It should be appreciated that
The output of soft-gate 1604 is a set of currents, again representing probabilities. Interface circuit 1610 is coupled to output clocked register 1612 so that the state of clocked register 1612 is updated when it is clocked to represent this set of output currents. The resulting output bits stored in clocked register 16112 may then be provided as input to other configurable logic blocks.
Configurable logic blocks may find use in various systems, such as illustrated in
Configurable logic blocks may also include sub-threshold, current mode logic circuits.
Various modifications may be made to the disclosed embodiments without departing from the scope of the invention as claimed below.
It is to be understood in these letters patent that the meaning of “A is connected to B”, where A or B may be, for example, a node or device terminal, is that A and B are connected to each other so that the voltage potentials of A and B are substantially equal to each other. For example, A and B may be connected by way of an interconnect, transmission line, etc. In integrated circuit technology, the “interconnect” may be exceedingly short, comparable to the device dimension itself. For example, the gates of two transistors may be connected to each other by polysilicon or copper interconnect that is comparable to the gate length of the transistors. As another example, A and B may be connected to each other by a switch, such as a transmission gate, so that their respective voltage potentials are substantially equal to each other when the switch is ON.
It is also to be understood that the meaning of “A is coupled to B” is that either A and B are connected to each other as described above, or that, although A and B may not be connected to each other as described above, there is nevertheless a device or circuit that is connected to both A and B. This device or circuit may include active or passive circuit elements. For example, A may be connected to a circuit element which in turn is connected to B.
It is also to be understood in these letters patent that a “current source” may mean either a current source or a current sink. Similar remarks apply to similar phrases, such as, “to source current”.
It is also to be understood in these letters patent that various circuit blocks, such as current mirrors, amplifiers, etc., may include switches so as to be switched in or out of a larger circuit, and yet such circuit blocks may still be considered connected to the larger circuit because the various switches may be considered as included in the circuit block.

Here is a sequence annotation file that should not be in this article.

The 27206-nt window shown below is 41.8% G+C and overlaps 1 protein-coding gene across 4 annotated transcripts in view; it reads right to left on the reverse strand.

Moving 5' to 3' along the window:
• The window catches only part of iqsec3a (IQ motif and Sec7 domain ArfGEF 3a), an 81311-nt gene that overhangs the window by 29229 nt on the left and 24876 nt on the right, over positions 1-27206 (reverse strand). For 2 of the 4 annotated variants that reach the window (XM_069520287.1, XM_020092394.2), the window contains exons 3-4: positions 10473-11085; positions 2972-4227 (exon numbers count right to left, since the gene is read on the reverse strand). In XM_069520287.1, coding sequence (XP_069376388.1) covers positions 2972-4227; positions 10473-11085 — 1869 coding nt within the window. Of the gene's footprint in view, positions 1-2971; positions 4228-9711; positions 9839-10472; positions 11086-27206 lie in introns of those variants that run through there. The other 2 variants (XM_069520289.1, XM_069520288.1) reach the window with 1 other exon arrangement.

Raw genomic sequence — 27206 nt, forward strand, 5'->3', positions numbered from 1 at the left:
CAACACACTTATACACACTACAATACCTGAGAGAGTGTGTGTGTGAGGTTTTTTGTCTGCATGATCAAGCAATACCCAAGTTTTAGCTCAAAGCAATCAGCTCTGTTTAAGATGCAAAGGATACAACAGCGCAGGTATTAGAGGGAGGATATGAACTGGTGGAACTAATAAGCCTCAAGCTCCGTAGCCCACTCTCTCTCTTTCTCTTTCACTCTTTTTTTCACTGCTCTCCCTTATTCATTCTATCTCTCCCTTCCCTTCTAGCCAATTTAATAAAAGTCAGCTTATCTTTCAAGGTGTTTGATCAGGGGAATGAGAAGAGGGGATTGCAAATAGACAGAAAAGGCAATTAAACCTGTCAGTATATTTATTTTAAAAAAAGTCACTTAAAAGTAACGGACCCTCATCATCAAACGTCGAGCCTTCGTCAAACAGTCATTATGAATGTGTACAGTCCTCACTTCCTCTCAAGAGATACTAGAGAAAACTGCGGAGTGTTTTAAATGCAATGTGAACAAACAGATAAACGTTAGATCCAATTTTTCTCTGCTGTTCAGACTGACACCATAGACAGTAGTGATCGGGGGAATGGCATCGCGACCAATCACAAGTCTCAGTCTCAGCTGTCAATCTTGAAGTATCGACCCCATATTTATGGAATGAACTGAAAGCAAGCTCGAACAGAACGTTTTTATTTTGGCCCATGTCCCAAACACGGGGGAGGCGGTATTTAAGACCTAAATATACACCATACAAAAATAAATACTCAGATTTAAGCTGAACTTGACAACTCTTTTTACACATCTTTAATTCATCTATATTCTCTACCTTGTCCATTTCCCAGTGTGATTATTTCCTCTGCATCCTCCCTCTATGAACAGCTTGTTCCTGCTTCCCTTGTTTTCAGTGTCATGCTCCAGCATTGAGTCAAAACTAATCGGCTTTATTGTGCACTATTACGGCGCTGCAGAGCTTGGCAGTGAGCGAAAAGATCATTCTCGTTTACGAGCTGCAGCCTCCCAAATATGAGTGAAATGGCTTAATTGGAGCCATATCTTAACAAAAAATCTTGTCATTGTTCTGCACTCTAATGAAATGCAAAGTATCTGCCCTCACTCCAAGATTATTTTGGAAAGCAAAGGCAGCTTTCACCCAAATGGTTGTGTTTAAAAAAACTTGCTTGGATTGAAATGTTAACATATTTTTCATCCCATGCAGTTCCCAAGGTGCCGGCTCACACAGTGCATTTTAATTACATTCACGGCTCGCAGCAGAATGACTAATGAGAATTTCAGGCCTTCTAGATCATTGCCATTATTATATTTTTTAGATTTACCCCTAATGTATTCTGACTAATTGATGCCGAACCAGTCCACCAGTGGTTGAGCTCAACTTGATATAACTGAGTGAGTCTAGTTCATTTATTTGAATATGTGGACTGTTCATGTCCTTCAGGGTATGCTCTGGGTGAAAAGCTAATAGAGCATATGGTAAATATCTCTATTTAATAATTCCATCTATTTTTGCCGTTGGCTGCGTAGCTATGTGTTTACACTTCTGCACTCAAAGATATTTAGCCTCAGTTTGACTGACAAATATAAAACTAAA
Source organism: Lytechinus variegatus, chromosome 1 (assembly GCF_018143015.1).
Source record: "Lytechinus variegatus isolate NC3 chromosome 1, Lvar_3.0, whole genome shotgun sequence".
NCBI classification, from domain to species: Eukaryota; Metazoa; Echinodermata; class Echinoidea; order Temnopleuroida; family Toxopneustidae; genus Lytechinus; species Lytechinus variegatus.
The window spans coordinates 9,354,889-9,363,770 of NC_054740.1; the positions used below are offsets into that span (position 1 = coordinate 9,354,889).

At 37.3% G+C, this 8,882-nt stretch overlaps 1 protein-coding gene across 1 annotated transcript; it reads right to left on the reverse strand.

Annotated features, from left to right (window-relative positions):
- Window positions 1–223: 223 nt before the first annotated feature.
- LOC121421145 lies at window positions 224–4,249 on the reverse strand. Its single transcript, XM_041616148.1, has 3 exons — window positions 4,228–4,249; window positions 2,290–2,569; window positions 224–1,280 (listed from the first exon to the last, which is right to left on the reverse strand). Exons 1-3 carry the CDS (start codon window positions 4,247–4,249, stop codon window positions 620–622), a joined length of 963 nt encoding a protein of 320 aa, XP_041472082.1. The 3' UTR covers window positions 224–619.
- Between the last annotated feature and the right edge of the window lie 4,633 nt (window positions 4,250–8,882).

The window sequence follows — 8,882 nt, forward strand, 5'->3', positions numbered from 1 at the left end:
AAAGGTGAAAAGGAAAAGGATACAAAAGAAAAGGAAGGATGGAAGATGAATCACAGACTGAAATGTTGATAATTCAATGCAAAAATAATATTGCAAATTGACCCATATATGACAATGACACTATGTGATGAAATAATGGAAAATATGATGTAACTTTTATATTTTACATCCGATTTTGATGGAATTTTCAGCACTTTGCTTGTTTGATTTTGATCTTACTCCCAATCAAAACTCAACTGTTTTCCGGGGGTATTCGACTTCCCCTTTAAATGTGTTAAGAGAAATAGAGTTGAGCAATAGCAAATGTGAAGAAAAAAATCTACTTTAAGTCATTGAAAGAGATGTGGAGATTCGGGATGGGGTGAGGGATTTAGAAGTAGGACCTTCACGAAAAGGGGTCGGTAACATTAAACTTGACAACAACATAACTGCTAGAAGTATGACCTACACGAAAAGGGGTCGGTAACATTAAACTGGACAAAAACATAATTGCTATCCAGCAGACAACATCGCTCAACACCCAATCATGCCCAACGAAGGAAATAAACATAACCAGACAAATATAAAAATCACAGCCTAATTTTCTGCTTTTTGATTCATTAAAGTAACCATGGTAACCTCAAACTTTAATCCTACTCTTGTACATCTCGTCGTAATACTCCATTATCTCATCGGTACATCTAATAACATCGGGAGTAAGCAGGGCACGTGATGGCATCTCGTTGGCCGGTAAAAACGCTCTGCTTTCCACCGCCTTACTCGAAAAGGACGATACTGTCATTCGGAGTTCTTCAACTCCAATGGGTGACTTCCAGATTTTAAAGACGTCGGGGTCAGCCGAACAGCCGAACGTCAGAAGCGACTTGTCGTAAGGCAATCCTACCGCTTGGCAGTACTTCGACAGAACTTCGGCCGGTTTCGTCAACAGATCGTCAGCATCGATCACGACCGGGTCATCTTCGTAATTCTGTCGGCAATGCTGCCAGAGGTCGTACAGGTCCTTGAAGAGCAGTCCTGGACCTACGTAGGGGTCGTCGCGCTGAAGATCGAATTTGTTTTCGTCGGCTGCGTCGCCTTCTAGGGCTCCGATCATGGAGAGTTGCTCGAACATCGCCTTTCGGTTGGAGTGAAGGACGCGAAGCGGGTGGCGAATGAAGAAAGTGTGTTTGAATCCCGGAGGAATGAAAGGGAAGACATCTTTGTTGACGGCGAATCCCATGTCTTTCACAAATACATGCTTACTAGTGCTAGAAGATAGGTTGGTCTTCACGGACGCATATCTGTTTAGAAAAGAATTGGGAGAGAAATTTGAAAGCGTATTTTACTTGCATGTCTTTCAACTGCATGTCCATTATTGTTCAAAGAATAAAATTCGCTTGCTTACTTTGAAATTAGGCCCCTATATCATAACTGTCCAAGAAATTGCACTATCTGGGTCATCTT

Throughout the description of the embodiments, various mathematical relationships are used to describe relationships among one or more quantities. For example, a mathematical relationship may express a relationship by which a quantity is derived from one or more other quantities by way of various mathematical operations, such as addition, subtraction, multiplication, division, etc. More simply, a quantity may be set to some known value, such as a real number, which is merely a trivial mathematical relationship. These numerical relationships are in practice not satisfied exactly, and should therefore be interpreted as “designed for” relationships. That is, one of ordinary skill in the art may design various working embodiments to satisfy various mathematical relationships, but these relationships can only be met within the tolerances of the technology available to the practitioner. In the following claims, the word “substantially” is used to reflect this fact. For example, a claim may recite that one resistance is substantially equal to another resistance, or that one voltage is substantially equal to another voltage. Or, a claim may relate one quantity to one or more other quantities by way of stating that these quantities substantially satisfy or are substantially given by a mathematical relationship or equation. It is to be understood that “substantially” is a term of art, and is meant to convey the principle discussed above that mathematical relationships, equalities, and the like, cannot be met with exactness, but only within the tolerances of the technology available to a practitioner of the art under discussion.
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|U.S. Classification||326/115, 326/104, 326/37, 326/127|
|International Classification||H03K19/094, H03K19/20|
|Cooperative Classification||H03K19/094, H03K19/0813|
|European Classification||H03K19/094, H03K19/08L|
|Dec 30, 2005||AS||Assignment|
Owner name: INTEL CORPORATION, CALIFORNIA
Free format text: ASSIGNMENT OF ASSIGNORS INTEREST;ASSIGNOR:HANNAH, ERIC C.;REEL/FRAME:017420/0290
Effective date: 20051228
|Jul 13, 2006||AS||Assignment|
Owner name: INTEL CORPORATION, CALIFORNIA
Free format text: ASSIGNMENT OF ASSIGNORS INTEREST;ASSIGNOR:TENNENHOUSE, DAVID;REEL/FRAME:017940/0226
Effective date: 20060616